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Aerolíneas to Give Free Extra Seat to Obese People

November 24th, 2010 | Categoría: Other, Travel

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Aerolíneas Argentinas, the country’s perennially troubled flagship airline, has decided to give obese people a free extra seat on regional flights.

The company, which announced the policy Tuesday, has already been offering an extra seat to exceptionally fat people in some cases on flights within the country.

The airline teamed up with Inadi, the national anti-discrimination institute, to develop the policy.

“This way people will be given a more comfortable seat and they will avoid being charged differently for suffering from the disease,” the government, which owns the airline, said in a statement.

The government did not add details to clarify exactly what “the disease” is and the new policy will likely fuel debate about the causes of obesity.As the above video shows, Aerolíneas is not the first airline to tackle the issue.

Aerolíneas has been offering extra seats for obese people on some flights since May 2009, the company said.

As a state-run company, Aerolíneas has to abide by the so-called 1998 Obesity Law, which prevents the government from discriminating against people using public services.

To get the extra seat, passengers must meet two requirements: 1) Reserve the two seats at least 48 hours in advance and 2) show a doctor’s certificate (which presumably certifies that the passenger is obese).

Most airlines follow an international guideline that requires obese passengers to purchase two seats, the government said in its statement.

Reliable obesity statistics are hard to come by for Argentina, where most people – well, women, at least – seem very thin. But such data are widely available in the U.S., where obesity has almost become the norm.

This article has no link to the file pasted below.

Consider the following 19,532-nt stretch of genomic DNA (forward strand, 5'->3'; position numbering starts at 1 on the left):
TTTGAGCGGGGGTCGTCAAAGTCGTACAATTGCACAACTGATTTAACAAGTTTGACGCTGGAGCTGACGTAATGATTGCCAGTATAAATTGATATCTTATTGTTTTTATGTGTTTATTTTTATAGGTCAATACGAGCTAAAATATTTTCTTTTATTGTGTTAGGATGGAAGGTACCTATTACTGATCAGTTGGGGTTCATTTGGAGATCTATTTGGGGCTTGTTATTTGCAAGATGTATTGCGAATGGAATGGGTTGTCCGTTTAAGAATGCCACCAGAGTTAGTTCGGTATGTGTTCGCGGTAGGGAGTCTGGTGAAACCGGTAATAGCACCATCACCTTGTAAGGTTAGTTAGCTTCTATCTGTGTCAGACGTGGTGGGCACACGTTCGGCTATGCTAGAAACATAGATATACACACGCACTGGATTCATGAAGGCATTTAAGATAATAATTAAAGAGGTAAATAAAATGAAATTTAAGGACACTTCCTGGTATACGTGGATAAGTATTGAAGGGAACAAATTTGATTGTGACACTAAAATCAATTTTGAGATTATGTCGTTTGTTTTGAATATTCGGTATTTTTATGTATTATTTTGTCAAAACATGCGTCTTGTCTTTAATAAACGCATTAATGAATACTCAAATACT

The free extra seat policy might be harder to implement – and much more costly for airlines – in the U.S., where about 27% of the population is obese, according to the Centers for Disease Control and Prevention.

The CDC defines a person as obese if he or she has a body mass index of 30 or higher. To calculate your own BMI, click here.

Though obesity is a massive and rapidly growing problem in the U.S., it is also becoming a serious global epidemic. The World Health Organization estimates that by 2015 around 2.3 billion people will be overweight and more than 700 million will be obese.

Oddly enough, at least one set of WHO data indicate that the U.S. is the most obese nation in the world, followed by Argentina. You can see the data in map form here. According to it, about 44% of the U.S. population is obese while 37% of Argentines are obese. But it’s hard to believe this data, which clash with everyday experience in Argentina. I’ll be contacting the WHO for an explanation and will update this post if I get one.

Meanwhile, for a stunning look at how the U.S. has gained weight in recent years, check out this graphic from the CDC. It charts the rise in obesity year by year and state by state. The thinnest state in the U.S., by far, is Colorado.

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4 Comments

DiegoNo Gravatar says:

Of course, Aerolineas can do that for free, anyway the stupid’s paying for the additional tickets are the ones that probably don’t have the chance to take an airplane but are paying a fortune in taxes every year.
Would Aerolineas remove the seat in front of mine also, because I’m 6.8′ and my knees hurt after some time on a plane pressing them against the other seat. I mean, I can’t just cut a bunch of inches out of my body just eating less or doing exercise.

mariaNo Gravatar says:

what!! 37% of Argentinians are obese!!! that is so HARD to believe!!

peterNo Gravatar says:

Maria what is hard to believe that most Argentinians are fat. Look around you and see the obesity and its getting worse very fast . The Portenos eat such junk food but then they profess to have a natural diet . Whose leg are they pulling. They drink more soft drinks and eat more sugar that the worse of America.

Paul StroblNo Gravatar says:

Peter: agreed. It’s very difficult to eat healthy here in Argentina, especially when attending get-togethers with Argentineans–almost every “traditional” food here is unhealthy, whether it be loaded with sugar, saturated fat or white flour (which is now an ingredient to avoid and has become common knowledge in Europe and the U.S.). Also, watch out for JMAF (Jarabe de Mais de Alta Fructosa aka High Fructose Corn Syrup), which is making it’s way into all kinds of foods here.

SALUDos,

Paul

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